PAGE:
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A Privilege For Overseas Persons To Own New Zealand Farm Land

01 September 2014

Debate over the rights of non-New Zealanders to purchase New Zealand farm land has been re-ignited recently as a result of a Shanghai Pengxin company’s application to the Overseas Investment Office (OIO) to purchase Lochinver Station, a 13,800 ha station near Taupo. If the applicant is successful, Shanghai Pengxin will expand its already substantial Crafar farm empire.

Much of the debate is not fully informed - OIO criteria for consent to a sale are not widely known. Whereas a New Zealand purchaser can live overseas, have minimal farming experience, have no intention to develop the land or benefit New Zealand and can be a person of dubious character, the same does not apply to an overseas purchaser. In fact, the stated purpose of the Overseas Investment Act 2005 (OIA) is that it is a privilege for an overseas person to own or control New Zealand farm land. In the case of the Shanghai Pengxin company, the OIO must decide whether such a privilege should be granted.


Overseas Investment Act 2005 (OIA)

The OIA is complex. It regulates the sale of business assets as well as sensitive land to overseas investors. An overseas person is someone who is neither a New Zealand citizen, nor ordinarily resident in New Zealand. A company, partnership, joint venture or trust may be regarded under the OIA as an overseas person depending on its ownership and control.


Sensitive land

Transactions involving the sale and leases for more than three years of “sensitive land” must be approved by the OIO. Sensitive land includes farm land that is more than 5 hectares. Numerous other types of land are sensitive under the OIA.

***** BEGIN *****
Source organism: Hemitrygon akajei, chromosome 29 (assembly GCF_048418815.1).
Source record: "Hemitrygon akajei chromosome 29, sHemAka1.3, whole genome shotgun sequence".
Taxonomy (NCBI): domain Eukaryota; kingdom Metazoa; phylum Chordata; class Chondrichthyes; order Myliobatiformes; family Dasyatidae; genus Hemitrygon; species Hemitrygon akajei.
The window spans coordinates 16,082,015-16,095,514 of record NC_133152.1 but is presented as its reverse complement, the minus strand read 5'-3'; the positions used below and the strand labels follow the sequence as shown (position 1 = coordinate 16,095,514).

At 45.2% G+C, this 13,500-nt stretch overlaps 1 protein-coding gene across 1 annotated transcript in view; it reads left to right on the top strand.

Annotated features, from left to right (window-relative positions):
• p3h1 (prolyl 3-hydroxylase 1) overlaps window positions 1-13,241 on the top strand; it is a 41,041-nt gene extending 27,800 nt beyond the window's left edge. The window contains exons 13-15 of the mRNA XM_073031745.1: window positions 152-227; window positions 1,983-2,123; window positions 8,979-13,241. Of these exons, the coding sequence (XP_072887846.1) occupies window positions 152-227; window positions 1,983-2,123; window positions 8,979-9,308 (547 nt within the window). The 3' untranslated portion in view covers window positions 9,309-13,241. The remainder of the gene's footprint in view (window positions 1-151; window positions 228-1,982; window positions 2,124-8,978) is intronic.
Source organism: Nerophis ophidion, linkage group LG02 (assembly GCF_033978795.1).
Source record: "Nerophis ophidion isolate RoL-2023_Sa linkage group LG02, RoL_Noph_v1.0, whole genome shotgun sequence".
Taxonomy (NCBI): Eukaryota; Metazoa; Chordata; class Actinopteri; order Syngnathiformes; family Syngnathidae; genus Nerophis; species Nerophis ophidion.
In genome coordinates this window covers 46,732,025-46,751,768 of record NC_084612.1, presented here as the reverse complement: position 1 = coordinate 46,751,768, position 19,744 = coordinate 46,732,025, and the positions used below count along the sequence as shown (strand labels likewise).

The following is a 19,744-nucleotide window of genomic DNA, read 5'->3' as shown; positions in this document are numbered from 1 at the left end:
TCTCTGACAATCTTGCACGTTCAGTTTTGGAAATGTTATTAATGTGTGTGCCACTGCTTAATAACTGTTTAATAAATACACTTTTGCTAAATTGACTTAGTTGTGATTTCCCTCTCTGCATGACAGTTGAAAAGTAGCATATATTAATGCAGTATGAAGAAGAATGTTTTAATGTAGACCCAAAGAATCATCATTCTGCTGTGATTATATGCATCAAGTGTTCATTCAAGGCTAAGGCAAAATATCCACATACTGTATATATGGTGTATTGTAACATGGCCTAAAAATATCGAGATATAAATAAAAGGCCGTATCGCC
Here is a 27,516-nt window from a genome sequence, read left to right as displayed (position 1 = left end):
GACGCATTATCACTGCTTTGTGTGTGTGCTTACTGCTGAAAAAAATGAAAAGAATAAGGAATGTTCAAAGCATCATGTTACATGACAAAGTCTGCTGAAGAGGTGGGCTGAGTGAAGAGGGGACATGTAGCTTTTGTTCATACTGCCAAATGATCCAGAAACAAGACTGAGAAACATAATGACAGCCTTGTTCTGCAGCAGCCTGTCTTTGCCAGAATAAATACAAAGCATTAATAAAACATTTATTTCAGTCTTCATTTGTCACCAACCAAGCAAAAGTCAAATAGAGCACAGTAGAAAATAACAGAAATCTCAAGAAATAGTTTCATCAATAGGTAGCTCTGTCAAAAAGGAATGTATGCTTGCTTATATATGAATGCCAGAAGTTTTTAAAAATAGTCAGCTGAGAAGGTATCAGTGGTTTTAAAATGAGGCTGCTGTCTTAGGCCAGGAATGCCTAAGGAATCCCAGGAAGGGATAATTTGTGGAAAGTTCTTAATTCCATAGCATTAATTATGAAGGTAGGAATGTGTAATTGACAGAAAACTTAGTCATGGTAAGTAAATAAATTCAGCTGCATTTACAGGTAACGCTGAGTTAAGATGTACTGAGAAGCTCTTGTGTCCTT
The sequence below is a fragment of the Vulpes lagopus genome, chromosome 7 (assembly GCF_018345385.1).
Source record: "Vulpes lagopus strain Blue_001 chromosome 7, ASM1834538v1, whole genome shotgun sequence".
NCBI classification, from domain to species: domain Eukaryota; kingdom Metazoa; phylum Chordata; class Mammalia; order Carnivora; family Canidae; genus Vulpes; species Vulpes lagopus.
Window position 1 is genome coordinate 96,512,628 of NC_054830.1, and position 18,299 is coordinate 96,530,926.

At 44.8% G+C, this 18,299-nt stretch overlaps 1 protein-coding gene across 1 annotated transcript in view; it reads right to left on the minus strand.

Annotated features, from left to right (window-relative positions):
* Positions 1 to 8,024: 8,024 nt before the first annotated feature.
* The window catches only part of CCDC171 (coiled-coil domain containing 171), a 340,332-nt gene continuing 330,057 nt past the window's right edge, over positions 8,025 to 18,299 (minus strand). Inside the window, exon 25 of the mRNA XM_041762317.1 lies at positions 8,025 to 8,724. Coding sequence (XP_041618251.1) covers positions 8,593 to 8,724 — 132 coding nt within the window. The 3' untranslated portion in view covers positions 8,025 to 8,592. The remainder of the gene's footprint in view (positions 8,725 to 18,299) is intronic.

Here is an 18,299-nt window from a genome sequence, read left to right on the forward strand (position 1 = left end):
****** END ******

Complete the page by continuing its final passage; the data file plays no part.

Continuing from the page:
The investor test

Overseas investors must meet an investor test before they can purchase or lease sensitive land. This test requires the investors to:

  1. Have sufficient business experience and acumen,
  2. Make a sufficient financial commitment,
  3. Be of good character, and
  4. Not be ineligible individuals under the Immigration Act 2009.

Under the OIA farm land must be offered for sale on the open market to New Zealanders before a sale to an overseas investor is approved (unless an exemption is applicable).

In addition, the OIO will only grant consent if:

  1. The transaction will, or is likely to, benefit New Zealand, or
  2. The overseas person intends to reside in New Zealand indefinitely.

Where the investor does not intend to reside in New Zealand, the benefit to New Zealand must be over and above what a New Zealand investor would bring.  It must be substantial and identifiable and it will be measured against a large number of economic and conservation factors, including creation of jobs, introduction of capital and expertise and protection of the environment. 


Our farming future

Despite the significant hurdles which overseas buyers must overcome to buy New Zealand farm land we must decide whether and to what extent we want overseas persons to control the land. We must weigh the benefits of overseas investment (which for an overseas resident investor must be greater than what a New Zealand investor would bring) against our desire to retain economic independence and control. We must consider that, although increased farm prices resulting from overseas investment benefit existing farm owners, it may become too difficult for young farmers to purchase their own farms. That might mean the demise of the traditional family farm, which has undoubtedly been a major contributor to the success of our farming industry and our farming communities. The more informed the debate on these issues, the more likely any changes to the OIA will have the effect that we as a nation desire.


Please email me at with your ideas for future articles.  Keep an eye out for next month’s column, where I will discuss another relevant rural legal issue.

Barbara McDermott is a partner of Norris Ward McKinnon, specialising in commercial and rural law.  With offices in Hamilton and Huntly, we have friendly, expert legal advisors ready to help you with your business and personal legal matters.